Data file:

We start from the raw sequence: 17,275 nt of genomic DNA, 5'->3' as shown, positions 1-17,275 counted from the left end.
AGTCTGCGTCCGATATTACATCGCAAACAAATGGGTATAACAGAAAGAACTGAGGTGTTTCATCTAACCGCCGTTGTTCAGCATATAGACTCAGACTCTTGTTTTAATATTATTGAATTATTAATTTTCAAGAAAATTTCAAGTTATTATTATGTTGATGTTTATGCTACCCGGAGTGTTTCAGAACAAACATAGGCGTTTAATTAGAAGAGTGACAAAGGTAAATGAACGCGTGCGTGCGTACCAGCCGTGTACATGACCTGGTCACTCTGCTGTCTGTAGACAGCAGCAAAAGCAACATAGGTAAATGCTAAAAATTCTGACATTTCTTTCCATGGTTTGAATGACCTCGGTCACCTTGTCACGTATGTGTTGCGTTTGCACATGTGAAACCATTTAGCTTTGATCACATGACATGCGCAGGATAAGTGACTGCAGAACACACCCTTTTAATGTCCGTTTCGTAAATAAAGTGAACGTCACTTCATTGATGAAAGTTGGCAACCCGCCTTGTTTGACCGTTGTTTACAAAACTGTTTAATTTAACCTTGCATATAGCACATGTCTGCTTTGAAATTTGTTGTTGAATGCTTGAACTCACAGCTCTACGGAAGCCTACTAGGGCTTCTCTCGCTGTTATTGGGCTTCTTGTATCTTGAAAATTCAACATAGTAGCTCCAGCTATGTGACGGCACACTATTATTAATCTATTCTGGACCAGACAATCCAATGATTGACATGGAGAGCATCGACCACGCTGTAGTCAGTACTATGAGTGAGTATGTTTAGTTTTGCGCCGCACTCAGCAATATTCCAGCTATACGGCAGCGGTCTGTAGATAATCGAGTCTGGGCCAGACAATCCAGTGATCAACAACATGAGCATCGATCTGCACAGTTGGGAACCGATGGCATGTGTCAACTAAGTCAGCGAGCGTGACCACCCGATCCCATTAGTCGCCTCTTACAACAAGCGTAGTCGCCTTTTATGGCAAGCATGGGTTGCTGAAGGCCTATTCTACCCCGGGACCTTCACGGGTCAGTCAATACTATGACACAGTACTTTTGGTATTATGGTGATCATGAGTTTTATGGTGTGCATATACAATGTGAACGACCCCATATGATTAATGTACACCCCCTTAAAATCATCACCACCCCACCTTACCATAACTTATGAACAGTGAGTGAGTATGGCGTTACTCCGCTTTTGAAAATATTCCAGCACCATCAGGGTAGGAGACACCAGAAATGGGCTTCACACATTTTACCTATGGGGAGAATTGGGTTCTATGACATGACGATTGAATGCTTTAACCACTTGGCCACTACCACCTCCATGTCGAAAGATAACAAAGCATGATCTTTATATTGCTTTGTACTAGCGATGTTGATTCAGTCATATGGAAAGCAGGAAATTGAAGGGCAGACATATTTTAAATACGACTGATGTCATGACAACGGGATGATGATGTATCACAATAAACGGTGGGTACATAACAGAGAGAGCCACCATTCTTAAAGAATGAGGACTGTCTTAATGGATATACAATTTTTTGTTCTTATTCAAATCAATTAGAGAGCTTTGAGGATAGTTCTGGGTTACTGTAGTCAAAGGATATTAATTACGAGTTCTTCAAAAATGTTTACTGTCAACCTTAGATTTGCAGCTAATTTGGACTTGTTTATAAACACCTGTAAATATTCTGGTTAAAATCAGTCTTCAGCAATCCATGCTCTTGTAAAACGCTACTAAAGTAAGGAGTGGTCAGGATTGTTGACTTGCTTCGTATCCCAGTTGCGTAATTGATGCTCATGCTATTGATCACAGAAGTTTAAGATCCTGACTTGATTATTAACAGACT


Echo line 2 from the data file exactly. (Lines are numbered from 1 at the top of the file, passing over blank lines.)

AGTCTGCGTCCGATATTACATCGCAAACAAATGGGTATAACAGAAAGAACTGAGGTGTTTCATCTAACCGCCGTTGTTCAGCATATAGACTCAGACTCTTGTTTTAATATTATTGAATTATTAATTTTCAAGAAAATTTCAAGTTATTATTATGTTGATGTTTATGCTACCCGGAGTGTTTCAGAACAAACATAGGCGTTTAATTAGAAGAGTGACAAAGGTAAATGAACGCGTGCGTGCGTACCAGCCGTGTACATGACCTGGTCACTCTGCTGTCTGTAGACAGCAGCAAAAGCAACATAGGTAAATGCTAAAAATTCTGACATTTCTTTCCATGGTTTGAATGACCTCGGTCACCTTGTCACGTATGTGTTGCGTTTGCACATGTGAAACCATTTAGCTTTGATCACATGACATGCGCAGGATAAGTGACTGCAGAACACACCCTTTTAATGTCCGTTTCGTAAATAAAGTGAACGTCACTTCATTGATGAAAGTTGGCAACCCGCCTTGTTTGACCGTTGTTTACAAAACTGTTTAATTTAACCTTGCATATAGCACATGTCTGCTTTGAAATTTGTTGTTGAATGCTTGAACTCACAGCTCTACGGAAGCCTACTAGGGCTTCTCTCGCTGTTATTGGGCTTCTTGTATCTTGAAAATTCAACATAGTAGCTCCAGCTATGTGACGGCACACTATTATTAATCTATTCTGGACCAGACAATCCAATGATTGACATGGAGAGCATCGACCACGCTGTAGTCAGTACTATGAGTGAGTATGTTTAGTTTTGCGCCGCACTCAGCAATATTCCAGCTATACGGCAGCGGTCTGTAGATAATCGAGTCTGGGCCAGACAATCCAGTGATCAACAACATGAGCATCGATCTGCACAGTTGGGAACCGATGGCATGTGTCAACTAAGTCAGCGAGCGTGACCACCCGATCCCATTAGTCGCCTCTTACAACAAGCGTAGTCGCCTTTTATGGCAAGCATGGGTTGCTGAAGGCCTATTCTACCCCGGGACCTTCACGGGTCAGTCAATACTATGACACAGTACTTTTGGTATTATGGTGATCATGAGTTTTATGGTGTGCATATACAATGTGAACGACCCCATATGATTAATGTACACCCCCTTAAAATCATCACCACCCCACCTTACCATAACTTATGAACAGTGAGTGAGTATGGCGTTACTCCGCTTTTGAAAATATTCCAGCACCATCAGGGTAGGAGACACCAGAAATGGGCTTCACACATTTTACCTATGGGGAGAATTGGGTTCTATGACATGACGATTGAATGCTTTAACCACTTGGCCACTACCACCTCCATGTCGAAAGATAACAAAGCATGATCTTTATATTGCTTTGTACTAGCGATGTTGATTCAGTCATATGGAAAGCAGGAAATTGAAGGGCAGACATATTTTAAATACGACTGATGTCATGACAACGGGATGATGATGTATCACAATAAACGGTGGGTACATAACAGAGAGAGCCACCATTCTTAAAGAATGAGGACTGTCTTAATGGATATACAATTTTTTGTTCTTATTCAAATCAATTAGAGAGCTTTGAGGATAGTTCTGGGTTACTGTAGTCAAAGGATATTAATTACGAGTTCTTCAAAAATGTTTACTGTCAACCTTAGATTTGCAGCTAATTTGGACTTGTTTATAAACACCTGTAAATATTCTGGTTAAAATCAGTCTTCAGCAATCCATGCTCTTGTAAAACGCTACTAAAGTAAGGAGTGGTCAGGATTGTTGACTTGCTTCGTATCCCAGTTGCGTAATTGATGCTCATGCTATTGATCACAGAAGTTTAAGATCCTGACTTGATTATTAACAGACT